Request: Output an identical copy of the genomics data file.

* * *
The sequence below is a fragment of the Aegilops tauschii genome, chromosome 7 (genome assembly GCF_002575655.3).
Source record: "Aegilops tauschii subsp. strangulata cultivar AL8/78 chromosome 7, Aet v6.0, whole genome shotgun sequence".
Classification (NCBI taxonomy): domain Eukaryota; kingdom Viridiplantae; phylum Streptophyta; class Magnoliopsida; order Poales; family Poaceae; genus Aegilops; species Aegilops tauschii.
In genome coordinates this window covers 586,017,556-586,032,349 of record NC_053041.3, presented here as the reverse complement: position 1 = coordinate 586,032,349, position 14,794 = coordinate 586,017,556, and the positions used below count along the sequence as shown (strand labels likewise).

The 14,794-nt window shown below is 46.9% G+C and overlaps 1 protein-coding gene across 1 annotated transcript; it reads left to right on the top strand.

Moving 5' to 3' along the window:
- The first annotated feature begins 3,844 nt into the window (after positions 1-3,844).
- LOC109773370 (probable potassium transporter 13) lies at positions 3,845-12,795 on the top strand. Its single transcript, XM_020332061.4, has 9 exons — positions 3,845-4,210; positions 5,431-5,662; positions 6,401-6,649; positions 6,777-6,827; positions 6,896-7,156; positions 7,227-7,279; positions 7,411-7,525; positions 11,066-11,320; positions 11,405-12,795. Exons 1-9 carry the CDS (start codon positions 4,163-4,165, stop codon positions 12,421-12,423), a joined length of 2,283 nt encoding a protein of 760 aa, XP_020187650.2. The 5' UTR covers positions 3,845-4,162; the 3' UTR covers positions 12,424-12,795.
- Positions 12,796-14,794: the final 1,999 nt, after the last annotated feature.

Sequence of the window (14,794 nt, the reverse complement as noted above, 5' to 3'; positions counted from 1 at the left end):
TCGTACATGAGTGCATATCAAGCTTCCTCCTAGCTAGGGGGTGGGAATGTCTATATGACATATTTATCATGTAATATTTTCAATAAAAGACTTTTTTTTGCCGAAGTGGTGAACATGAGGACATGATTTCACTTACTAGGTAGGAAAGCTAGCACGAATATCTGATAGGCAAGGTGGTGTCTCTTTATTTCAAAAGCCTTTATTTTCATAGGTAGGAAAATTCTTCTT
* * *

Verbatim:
The sequence below is a fragment of the Aegilops tauschii genome, chromosome 7 (genome assembly GCF_002575655.3).
Source record: "Aegilops tauschii subsp. strangulata cultivar AL8/78 chromosome 7, Aet v6.0, whole genome shotgun sequence".
Classification (NCBI taxonomy): domain Eukaryota; kingdom Viridiplantae; phylum Streptophyta; class Magnoliopsida; order Poales; family Poaceae; genus Aegilops; species Aegilops tauschii.
In genome coordinates this window covers 586,017,556-586,032,349 of record NC_053041.3, presented here as the reverse complement: position 1 = coordinate 586,032,349, position 14,794 = coordinate 586,017,556, and the positions used below count along the sequence as shown (strand labels likewise).

The 14,794-nt window shown below is 46.9% G+C and overlaps 1 protein-coding gene across 1 annotated transcript; it reads left to right on the top strand.

Moving 5' to 3' along the window:
- The first annotated feature begins 3,844 nt into the window (after positions 1-3,844).
- LOC109773370 (probable potassium transporter 13) lies at positions 3,845-12,795 on the top strand. Its single transcript, XM_020332061.4, has 9 exons — positions 3,845-4,210; positions 5,431-5,662; positions 6,401-6,649; positions 6,777-6,827; positions 6,896-7,156; positions 7,227-7,279; positions 7,411-7,525; positions 11,066-11,320; positions 11,405-12,795. Exons 1-9 carry the CDS (start codon positions 4,163-4,165, stop codon positions 12,421-12,423), a joined length of 2,283 nt encoding a protein of 760 aa, XP_020187650.2. The 5' UTR covers positions 3,845-4,162; the 3' UTR covers positions 12,424-12,795.
- Positions 12,796-14,794: the final 1,999 nt, after the last annotated feature.

Sequence of the window (14,794 nt, the reverse complement as noted above, 5' to 3'; positions counted from 1 at the left end):
TCGTACATGAGTGCATATCAAGCTTCCTCCTAGCTAGGGGGTGGGAATGTCTATATGACATATTTATCATGTAATATTTTCAATAAAAGACTTTTTTTTGCCGAAGTGGTGAACATGAGGACATGATTTCACTTACTAGGTAGGAAAGCTAGCACGAATATCTGATAGGCAAGGTGGTGTCTCTTTATTTCAAAAGCCTTTATTTTCATAGGTAGGAAAATTCTTCTT